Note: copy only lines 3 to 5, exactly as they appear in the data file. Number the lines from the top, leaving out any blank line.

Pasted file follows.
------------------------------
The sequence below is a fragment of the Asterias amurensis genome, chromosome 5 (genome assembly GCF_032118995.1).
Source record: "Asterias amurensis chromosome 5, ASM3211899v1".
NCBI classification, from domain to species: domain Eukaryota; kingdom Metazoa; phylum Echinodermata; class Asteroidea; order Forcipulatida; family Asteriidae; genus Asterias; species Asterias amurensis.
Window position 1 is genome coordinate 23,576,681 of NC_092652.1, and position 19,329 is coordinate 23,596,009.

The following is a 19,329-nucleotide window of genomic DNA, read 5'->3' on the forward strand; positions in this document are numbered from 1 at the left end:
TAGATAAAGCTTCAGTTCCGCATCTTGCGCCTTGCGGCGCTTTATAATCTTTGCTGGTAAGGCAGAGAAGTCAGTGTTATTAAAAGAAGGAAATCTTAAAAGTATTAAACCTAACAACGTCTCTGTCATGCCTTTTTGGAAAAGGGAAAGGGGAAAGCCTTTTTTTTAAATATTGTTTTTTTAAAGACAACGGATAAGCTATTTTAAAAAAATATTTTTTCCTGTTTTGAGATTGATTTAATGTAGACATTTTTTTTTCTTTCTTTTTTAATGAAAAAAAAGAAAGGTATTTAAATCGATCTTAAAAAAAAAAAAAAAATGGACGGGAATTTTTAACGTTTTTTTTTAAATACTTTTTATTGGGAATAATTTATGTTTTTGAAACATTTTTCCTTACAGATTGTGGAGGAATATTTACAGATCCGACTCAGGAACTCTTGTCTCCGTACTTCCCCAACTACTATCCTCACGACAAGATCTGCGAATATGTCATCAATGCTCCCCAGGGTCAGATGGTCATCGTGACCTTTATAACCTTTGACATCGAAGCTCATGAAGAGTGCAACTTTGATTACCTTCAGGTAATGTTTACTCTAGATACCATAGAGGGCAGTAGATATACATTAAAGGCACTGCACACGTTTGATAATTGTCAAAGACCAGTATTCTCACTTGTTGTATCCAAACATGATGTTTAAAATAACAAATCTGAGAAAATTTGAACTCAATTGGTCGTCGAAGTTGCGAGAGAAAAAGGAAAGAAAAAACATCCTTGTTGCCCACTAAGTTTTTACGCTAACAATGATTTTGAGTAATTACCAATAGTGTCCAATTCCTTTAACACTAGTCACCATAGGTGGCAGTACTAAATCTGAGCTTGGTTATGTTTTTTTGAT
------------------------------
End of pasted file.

NCBI classification, from domain to species: domain Eukaryota; kingdom Metazoa; phylum Echinodermata; class Asteroidea; order Forcipulatida; family Asteriidae; genus Asterias; species Asterias amurensis.
Window position 1 is genome coordinate 23,576,681 of NC_092652.1, and position 19,329 is coordinate 23,596,009.

The following is a 19,329-nucleotide window of genomic DNA, read 5'->3' on the forward strand; positions in this document are numbered from 1 at the left end: